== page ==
To the Salvatorian Community and friends of Sister Ana Maria Gomez,
We join you in grieving the loss of our dear Sister Ana Maria. How fitting that she should be united with our Lord during this Easter season. She often told us that she was ready for the call home, and we reminded her of how much we needed her right here interceding for God’s continued blessing on the prison ministry she began here in Florence at the Arizona State Prison. We will continue to rely on her intercession for this important work.
We joined Sr. Ana Maria when we moved to Florence, Ariz. from Dubuque, Iowa. We wanted to become involved in prison ministry after our retirement and, at the suggestion of our longtime friend, Brother Regis, we contacted Sister to see if she needed help. Her response was “What took you so long!”
Working alongside Sister Ana Maria was a joy and an inspiration. She helped us to navigate the State prison system, encouraged us to step into the work when we were ready, and showed us the powerful value of faithful service to those behind bars. We served with her from 2008 until her retirement in 2014. We counted her as part of our family and enjoyed visiting with her each week. She shared her memories of Bogota and her family life with us. Sister told us that she always wanted to be a mother after caring for her younger brothers. Some of her happiest years were spent caring for orphans in North Dakota with the sisters there. She also counted the many inmates whose lives she touched as her children. They absolutely considered her a mother and to this day, remember her in the Prayer of the Faithful during our Communion Services.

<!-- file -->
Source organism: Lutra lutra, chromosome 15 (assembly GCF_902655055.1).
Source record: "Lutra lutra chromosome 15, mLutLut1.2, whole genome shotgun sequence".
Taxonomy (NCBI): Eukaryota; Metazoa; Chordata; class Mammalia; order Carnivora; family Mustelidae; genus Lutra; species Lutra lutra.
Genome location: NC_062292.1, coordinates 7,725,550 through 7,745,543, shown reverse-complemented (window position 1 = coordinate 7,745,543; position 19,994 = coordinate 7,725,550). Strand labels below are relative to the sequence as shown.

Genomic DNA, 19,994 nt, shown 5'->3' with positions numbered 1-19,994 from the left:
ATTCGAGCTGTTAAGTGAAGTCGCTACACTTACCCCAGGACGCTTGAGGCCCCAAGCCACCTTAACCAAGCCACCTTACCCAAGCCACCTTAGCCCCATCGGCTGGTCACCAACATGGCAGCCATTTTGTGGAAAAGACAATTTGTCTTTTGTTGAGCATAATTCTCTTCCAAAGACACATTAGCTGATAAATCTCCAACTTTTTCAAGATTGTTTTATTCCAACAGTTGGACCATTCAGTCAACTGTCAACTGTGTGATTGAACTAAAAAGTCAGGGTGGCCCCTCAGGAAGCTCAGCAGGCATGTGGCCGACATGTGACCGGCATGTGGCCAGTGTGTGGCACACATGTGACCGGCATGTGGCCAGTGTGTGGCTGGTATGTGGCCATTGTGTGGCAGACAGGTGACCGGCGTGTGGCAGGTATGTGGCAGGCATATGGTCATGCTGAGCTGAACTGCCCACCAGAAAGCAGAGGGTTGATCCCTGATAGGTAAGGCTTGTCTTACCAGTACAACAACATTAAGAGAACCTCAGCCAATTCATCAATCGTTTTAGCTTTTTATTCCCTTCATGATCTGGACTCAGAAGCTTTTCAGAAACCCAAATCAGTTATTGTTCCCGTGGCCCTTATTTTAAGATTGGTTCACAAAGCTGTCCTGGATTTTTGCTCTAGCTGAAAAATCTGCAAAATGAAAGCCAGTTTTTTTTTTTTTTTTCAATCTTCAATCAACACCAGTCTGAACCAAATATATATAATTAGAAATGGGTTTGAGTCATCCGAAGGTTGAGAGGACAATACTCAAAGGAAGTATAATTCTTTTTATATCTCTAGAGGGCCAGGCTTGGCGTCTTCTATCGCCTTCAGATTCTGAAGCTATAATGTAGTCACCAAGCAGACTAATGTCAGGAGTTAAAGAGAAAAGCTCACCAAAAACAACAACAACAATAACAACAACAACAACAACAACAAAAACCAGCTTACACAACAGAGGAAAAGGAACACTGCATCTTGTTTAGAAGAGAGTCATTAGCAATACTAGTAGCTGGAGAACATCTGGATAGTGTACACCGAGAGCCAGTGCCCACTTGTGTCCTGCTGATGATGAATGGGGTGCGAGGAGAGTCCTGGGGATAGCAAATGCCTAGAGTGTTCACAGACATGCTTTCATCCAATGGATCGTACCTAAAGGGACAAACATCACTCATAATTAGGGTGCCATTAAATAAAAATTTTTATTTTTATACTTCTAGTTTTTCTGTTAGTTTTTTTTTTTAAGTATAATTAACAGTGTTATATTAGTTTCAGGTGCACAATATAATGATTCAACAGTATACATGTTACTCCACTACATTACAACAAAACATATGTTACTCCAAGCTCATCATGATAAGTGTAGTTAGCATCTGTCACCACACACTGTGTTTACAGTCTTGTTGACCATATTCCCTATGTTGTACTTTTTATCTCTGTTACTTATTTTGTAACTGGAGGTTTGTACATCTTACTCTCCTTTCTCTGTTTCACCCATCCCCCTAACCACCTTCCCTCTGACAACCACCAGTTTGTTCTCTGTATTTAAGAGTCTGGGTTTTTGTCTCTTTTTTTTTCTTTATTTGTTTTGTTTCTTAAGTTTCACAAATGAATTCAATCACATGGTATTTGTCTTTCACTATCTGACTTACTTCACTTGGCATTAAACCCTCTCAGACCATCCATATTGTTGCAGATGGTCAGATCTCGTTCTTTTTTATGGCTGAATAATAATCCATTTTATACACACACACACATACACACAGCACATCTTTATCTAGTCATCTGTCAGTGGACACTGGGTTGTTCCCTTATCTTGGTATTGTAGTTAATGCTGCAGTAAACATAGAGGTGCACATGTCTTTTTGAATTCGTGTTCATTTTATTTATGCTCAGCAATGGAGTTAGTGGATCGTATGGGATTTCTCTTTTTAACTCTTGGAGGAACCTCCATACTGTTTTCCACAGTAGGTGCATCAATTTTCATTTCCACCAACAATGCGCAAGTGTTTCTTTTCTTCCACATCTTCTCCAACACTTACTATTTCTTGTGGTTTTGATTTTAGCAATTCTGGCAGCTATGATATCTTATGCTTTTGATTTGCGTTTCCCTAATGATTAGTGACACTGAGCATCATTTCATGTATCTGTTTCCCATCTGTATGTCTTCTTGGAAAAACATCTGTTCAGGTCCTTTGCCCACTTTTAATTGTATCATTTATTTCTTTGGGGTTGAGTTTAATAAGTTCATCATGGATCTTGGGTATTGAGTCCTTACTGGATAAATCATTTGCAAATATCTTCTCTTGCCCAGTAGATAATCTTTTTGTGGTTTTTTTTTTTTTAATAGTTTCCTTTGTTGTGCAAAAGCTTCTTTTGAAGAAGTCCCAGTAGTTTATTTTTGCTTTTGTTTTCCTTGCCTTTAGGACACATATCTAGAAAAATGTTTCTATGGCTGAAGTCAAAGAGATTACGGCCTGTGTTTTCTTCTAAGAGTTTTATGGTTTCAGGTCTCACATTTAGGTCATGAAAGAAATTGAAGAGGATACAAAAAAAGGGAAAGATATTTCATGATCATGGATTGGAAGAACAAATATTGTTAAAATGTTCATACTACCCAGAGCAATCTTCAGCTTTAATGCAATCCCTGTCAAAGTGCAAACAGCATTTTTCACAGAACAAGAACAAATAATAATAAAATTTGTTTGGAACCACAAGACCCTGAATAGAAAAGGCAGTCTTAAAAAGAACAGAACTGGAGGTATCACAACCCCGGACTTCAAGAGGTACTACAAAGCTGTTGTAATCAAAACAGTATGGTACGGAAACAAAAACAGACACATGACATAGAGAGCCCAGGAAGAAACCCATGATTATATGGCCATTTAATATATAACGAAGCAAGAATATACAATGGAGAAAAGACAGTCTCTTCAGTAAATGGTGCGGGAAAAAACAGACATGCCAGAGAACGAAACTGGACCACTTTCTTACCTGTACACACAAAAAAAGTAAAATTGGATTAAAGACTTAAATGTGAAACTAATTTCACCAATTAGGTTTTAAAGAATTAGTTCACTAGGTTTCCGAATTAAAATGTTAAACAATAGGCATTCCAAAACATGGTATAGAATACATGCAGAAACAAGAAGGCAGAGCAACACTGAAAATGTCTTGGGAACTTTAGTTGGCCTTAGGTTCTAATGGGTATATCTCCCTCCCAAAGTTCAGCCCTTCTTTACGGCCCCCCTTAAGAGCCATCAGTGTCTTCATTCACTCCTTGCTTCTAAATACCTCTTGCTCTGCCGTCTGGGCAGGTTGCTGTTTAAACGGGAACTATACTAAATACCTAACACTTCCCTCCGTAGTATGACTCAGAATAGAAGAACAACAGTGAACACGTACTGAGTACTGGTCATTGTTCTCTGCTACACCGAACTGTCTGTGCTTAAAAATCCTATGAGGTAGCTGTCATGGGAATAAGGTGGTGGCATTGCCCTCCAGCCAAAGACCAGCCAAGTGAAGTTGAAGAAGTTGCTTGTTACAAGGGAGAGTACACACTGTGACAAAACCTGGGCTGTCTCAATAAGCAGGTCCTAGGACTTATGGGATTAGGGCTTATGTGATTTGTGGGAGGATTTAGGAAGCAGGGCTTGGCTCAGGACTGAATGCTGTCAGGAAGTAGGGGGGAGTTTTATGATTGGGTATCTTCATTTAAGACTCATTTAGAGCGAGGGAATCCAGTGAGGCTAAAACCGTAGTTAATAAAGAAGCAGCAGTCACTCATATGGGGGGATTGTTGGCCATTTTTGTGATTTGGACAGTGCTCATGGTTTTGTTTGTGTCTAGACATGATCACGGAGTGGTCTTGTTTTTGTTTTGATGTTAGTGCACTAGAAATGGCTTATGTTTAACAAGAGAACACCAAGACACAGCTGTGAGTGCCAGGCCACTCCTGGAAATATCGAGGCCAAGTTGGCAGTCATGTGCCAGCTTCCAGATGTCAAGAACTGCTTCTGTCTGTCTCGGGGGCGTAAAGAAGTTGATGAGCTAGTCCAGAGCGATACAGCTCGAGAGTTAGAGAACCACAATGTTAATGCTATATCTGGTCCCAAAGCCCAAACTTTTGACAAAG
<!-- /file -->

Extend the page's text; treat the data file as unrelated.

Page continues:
Many memories flood our hearts as we deal with the reality that she is no longer with us. She had a tremendous impact on us and all who knew her without saying a single word. She was always ready to serve. Those who lived in the low rent housing units alongside her often asked her for rides to Walmart in Coolidge or rides to doctor’s appointments. Her policy was to ALWAYS say yes to what was asked of her regardless of how she felt. We know that fatigue and back problems plagued her during the years that we knew her, but she once told us, “doing what you are asked to do has nothing to do with how you feel.” She said, “I never ask myself how I feel.” She treated each request as if it came from Our Lord. I’m sure He knew He could always count on her!
I believe that she was leading 11 services each week at the State Prison when she retired at age 82, in addition to being involved with hospitality at parish funerals and coffee gatherings after daily Mass for the snowbirds. She was a servant to all who needed her. Her work here continues to grow and flourish with the recent addition of 6 new volunteers at St. Michael the Archangel and 2 new volunteers at Assumption parish. We know that prayer is the foundation of any worthwhile work in God’s kingdom and so we ask your continued prayers for the work that Sister Ana Maria began in the hearts of countless men and women during her lifetime of service. We are with you in spirit today and ask God to continue to bless the Salvatorian Community.
John & Pat Hail